This is the single most important step in rework management and optimization, as it is the framework on which the company's day-to-day rework decisions will be based. After calculating rework costs and analyzing fluctuation history, a company can determine a "break-even" point for performing rework tasks. When addressing rework, there are three options: perform the rework internally, outsource the project or scrap the board altogether. By applying these three options to the break-even point of doing rework, you will determine your BEST optimization line. If you r company consistently experiences high volumes of rework, the company needs to have the capability to handle those volumes; thus, your BEST optimization line is higher. Conversely, if rework volumes are normally low (except for occasional fluctuations), your BEST optimization line would be lower. Now the framework is in place to assist in daily decisions dealing with rework. If the rework project is not to be scrapped, it will either be done internally or outsourced for quick return. This will allow your company to minimize the chance of operating in the Red Zone.
Many of the reasons for outsourcing rework are similar to the ones used in outsourcing assembly to contract manufacturers. There are certain benefits of scale associated with a specialized company that strictly performs rework tasks that most assembly companies cannot match. There are several companies throughout the country that specialize in rework, and your company should choose one that can meet your specific needs. Some contract manufacturers also offer this service; however, their primary business is still assembly and may not provide the quality and turnaround time that your company is looking for. Choose a company that guarantees less than 1 percent damage/scrap, since that is the most compelling reason for not performing the task internally in the first place. Most companies find that their damage/scrap rate is operating at 7 to 8 percent damaged product during the rework process.
This crucial step in the process ties the other rework management and optimization steps together and eliminates the chance of bad decisions. Based on where your company determined its BEST optimization line is, implement a plan to deal with rework as it develops. For example, the company may have determined that there are consistently a large number of QFP 100 packages that require rework at one facility. Since this task falls under the BEST optimization line, your company will need to have the proper staff and equipment on hand to accommodate this rework. Conversely, the company may have determined that BGA rework volumes are low and, therefore, above the BEST optimization line. This is a case where outsourcing may be the best option. For rework that is done internally, it is extremely important to provide adequate training to ensure proper quality.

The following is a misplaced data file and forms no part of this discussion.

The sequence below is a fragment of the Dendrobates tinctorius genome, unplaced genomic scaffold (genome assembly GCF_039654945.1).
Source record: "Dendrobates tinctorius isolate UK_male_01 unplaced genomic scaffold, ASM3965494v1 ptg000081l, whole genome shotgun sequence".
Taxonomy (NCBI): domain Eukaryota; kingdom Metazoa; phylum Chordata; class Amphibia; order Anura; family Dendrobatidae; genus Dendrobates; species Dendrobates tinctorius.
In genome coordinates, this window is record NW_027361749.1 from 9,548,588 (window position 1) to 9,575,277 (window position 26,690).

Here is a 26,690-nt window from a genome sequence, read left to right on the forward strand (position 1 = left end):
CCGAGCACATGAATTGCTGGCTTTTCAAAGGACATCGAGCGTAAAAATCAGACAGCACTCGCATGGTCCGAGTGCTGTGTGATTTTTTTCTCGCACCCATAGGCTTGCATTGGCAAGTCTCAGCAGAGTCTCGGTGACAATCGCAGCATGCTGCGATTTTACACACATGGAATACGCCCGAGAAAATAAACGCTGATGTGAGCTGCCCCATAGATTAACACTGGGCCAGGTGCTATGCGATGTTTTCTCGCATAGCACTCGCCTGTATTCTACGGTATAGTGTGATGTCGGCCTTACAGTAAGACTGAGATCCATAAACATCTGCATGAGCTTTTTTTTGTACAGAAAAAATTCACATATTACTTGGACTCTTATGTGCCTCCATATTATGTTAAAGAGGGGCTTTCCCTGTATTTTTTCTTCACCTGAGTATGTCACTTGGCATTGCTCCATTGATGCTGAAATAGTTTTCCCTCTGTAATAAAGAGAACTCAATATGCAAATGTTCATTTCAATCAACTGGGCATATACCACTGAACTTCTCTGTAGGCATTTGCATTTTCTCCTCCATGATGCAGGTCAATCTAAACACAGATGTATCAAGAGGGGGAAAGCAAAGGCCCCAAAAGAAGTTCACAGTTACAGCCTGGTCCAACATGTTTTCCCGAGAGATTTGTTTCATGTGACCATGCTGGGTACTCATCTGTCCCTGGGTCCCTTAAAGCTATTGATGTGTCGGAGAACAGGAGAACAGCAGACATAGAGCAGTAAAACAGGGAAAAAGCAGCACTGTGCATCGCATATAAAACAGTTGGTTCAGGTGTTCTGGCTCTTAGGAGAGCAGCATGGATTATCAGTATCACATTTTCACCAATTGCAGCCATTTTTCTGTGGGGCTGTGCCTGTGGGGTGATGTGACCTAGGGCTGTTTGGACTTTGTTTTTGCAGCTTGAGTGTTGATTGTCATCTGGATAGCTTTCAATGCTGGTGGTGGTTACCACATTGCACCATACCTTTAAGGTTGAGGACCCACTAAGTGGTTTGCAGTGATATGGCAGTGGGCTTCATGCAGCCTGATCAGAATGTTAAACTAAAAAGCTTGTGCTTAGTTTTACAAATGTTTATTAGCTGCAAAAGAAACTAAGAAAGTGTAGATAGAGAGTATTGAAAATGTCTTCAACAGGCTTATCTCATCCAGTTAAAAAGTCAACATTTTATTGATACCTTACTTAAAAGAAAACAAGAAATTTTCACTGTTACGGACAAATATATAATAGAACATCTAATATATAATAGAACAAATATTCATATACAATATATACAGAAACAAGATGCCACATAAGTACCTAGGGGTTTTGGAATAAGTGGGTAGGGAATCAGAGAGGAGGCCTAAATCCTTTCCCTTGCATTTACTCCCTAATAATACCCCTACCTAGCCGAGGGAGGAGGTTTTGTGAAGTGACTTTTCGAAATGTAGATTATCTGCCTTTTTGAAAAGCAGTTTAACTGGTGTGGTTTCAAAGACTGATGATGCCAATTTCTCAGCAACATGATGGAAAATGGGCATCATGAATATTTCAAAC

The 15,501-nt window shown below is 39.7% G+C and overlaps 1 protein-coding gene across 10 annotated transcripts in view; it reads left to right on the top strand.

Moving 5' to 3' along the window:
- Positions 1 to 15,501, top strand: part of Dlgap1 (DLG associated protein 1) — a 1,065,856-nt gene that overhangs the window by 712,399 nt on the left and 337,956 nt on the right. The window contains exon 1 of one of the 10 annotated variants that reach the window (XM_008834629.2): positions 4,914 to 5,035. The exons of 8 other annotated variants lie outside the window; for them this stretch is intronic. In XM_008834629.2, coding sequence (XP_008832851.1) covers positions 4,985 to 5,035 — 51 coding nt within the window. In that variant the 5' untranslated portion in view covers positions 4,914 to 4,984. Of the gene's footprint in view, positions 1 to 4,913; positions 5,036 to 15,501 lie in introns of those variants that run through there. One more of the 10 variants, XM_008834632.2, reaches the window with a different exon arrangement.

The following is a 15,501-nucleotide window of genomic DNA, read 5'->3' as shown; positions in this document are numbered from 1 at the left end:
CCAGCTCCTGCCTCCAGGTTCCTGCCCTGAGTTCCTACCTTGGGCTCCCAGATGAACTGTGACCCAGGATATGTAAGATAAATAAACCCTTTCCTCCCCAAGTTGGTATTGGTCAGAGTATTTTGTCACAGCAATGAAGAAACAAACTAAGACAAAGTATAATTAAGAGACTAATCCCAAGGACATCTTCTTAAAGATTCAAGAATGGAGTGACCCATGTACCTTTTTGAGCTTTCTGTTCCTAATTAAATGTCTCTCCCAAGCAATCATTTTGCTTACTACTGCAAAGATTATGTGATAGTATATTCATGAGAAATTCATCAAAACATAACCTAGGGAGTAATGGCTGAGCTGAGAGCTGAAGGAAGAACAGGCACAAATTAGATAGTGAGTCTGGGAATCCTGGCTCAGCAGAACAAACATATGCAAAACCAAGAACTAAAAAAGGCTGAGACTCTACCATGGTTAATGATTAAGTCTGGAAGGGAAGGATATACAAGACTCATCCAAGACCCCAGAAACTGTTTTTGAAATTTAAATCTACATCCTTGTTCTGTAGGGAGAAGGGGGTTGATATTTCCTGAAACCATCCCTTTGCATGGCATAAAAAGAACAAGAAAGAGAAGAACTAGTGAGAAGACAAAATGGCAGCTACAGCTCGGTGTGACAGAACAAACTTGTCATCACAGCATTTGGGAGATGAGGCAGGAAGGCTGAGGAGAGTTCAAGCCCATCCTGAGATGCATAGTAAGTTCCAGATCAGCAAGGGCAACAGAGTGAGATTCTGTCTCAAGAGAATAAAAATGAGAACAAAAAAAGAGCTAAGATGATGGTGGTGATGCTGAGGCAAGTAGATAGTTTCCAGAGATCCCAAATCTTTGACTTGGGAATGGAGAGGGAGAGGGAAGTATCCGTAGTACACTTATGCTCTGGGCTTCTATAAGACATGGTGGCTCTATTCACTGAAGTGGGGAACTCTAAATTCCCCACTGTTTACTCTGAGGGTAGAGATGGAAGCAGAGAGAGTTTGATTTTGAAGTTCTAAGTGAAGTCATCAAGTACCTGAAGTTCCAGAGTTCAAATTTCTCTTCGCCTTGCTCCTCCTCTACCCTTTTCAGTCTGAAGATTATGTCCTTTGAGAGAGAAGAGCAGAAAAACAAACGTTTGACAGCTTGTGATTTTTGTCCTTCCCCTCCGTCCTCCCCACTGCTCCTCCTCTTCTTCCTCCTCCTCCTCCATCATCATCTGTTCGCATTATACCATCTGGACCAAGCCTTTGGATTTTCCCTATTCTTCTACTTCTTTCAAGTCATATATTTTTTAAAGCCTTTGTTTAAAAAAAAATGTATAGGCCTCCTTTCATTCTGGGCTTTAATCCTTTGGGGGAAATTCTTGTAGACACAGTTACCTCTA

Now that rework management and optimization has been explained, you may be asking yourself what it really does for your company. Basically, it provides your company with focus and direction when dealing with tough rework issues and allows the company to take control of rework, as opposed to it controlling your company. Rework management and optimization directly attacks the most troublesome aspect of rework - variation and fluctuation. It allows you to minimize your company's vulnerability to these aspects and keeps the rework operation somewhat constant, while transferring the variability to someone with better benefits of scale. Remember those questions that we always seem to ask in rework? We now have the answers to all of them. Since we know exactly what rework tasks we will be performing internally and at what volumes, we know exactly how many associates to staff, what equipment to buy and how much training is appropriate. Your company has managed to increase output and profit while simultaneously decreasing damage and scrap.
Rework management and optimization is a model that each assembler will use differently, as they see fit. The only constant, however, is that each company that uses it will ultimately get the most value for their rework dollar.